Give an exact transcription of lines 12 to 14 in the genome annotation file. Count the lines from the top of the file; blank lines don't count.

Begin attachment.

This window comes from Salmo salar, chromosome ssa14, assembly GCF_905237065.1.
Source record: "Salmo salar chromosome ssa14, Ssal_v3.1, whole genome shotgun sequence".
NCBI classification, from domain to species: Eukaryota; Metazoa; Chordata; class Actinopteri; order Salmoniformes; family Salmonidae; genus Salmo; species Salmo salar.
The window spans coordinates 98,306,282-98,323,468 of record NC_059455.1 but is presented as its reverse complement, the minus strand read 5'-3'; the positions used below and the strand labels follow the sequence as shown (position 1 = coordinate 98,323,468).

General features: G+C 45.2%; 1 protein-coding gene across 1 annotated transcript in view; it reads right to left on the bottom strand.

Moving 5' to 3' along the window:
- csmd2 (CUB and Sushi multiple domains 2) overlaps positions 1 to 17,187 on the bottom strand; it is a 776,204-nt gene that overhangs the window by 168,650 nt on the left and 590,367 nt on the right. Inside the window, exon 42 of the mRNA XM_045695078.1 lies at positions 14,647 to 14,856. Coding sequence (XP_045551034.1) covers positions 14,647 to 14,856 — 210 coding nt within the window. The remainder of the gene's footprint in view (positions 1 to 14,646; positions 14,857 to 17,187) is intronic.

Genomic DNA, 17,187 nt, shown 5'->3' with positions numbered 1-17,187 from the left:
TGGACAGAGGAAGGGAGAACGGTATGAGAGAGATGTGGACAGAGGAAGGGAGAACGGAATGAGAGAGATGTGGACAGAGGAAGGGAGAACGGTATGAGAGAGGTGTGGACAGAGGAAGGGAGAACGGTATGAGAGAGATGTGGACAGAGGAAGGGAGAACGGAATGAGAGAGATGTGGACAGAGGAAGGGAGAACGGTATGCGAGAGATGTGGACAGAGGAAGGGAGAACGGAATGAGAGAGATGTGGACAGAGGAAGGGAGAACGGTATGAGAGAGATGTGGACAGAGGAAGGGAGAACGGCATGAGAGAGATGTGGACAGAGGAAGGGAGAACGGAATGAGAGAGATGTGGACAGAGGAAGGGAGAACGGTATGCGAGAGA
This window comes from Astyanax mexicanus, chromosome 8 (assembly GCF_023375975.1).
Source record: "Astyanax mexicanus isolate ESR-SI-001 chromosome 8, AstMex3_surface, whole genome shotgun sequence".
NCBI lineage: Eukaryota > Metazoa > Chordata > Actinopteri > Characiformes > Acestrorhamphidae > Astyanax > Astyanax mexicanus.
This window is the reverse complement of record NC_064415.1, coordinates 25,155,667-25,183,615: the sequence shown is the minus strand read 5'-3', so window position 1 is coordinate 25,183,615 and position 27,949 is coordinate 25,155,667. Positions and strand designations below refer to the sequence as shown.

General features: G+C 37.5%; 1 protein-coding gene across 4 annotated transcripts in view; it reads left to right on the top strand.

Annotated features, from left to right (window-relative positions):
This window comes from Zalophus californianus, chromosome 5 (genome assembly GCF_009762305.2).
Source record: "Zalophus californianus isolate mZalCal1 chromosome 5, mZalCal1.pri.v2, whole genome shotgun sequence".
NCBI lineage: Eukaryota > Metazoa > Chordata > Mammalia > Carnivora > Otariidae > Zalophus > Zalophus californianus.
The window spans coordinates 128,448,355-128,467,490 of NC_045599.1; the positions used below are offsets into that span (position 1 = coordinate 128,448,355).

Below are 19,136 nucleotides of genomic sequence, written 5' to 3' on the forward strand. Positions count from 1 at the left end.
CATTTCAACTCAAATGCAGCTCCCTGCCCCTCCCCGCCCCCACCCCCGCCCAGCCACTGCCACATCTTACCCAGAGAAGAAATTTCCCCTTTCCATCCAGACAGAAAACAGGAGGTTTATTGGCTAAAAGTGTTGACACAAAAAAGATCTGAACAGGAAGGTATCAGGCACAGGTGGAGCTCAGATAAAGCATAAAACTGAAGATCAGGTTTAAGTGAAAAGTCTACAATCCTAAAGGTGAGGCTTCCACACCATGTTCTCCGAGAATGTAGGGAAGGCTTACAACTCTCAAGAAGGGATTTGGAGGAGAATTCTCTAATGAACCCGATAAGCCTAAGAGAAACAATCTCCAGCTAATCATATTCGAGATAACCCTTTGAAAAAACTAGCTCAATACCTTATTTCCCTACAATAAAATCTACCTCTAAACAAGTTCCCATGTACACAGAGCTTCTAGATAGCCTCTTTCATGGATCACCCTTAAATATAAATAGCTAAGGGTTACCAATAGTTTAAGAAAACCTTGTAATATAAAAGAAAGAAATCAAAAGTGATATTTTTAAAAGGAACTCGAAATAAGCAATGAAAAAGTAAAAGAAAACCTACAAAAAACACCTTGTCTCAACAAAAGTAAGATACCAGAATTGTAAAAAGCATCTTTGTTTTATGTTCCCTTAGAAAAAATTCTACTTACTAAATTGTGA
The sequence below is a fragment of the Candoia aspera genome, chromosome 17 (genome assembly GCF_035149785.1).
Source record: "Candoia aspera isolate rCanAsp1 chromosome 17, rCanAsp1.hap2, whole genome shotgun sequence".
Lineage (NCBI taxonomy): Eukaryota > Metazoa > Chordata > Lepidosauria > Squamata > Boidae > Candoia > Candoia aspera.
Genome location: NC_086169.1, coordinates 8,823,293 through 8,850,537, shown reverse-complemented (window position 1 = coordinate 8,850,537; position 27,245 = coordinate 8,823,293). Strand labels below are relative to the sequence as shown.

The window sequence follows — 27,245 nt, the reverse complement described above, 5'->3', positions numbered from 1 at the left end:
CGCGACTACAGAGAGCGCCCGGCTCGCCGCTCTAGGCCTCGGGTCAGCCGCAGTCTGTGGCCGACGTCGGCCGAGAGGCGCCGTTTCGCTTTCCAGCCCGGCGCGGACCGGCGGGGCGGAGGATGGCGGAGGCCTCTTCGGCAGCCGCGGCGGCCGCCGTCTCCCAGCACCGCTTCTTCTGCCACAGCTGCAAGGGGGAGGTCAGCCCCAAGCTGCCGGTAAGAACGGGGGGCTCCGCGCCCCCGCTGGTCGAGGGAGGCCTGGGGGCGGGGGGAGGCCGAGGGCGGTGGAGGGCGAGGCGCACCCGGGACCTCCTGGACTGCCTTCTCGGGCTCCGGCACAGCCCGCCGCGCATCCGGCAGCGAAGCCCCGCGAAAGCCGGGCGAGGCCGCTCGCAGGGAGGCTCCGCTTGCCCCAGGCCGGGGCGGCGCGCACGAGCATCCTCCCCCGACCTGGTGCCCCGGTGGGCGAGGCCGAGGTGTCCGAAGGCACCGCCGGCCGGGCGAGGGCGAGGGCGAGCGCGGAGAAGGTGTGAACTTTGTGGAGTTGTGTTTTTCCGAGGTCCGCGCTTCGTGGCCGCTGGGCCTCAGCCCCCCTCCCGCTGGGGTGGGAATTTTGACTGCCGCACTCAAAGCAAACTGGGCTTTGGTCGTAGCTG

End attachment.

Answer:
NCBI lineage: Eukaryota > Metazoa > Chordata > Actinopteri > Characiformes > Acestrorhamphidae > Astyanax > Astyanax mexicanus.
This window is the reverse complement of record NC_064415.1, coordinates 25,155,667-25,183,615: the sequence shown is the minus strand read 5'-3', so window position 1 is coordinate 25,183,615 and position 27,949 is coordinate 25,155,667. Positions and strand designations below refer to the sequence as shown.

General features: G+C 37.5%; 1 protein-coding gene across 4 annotated transcripts in view; it reads left to right on the top strand.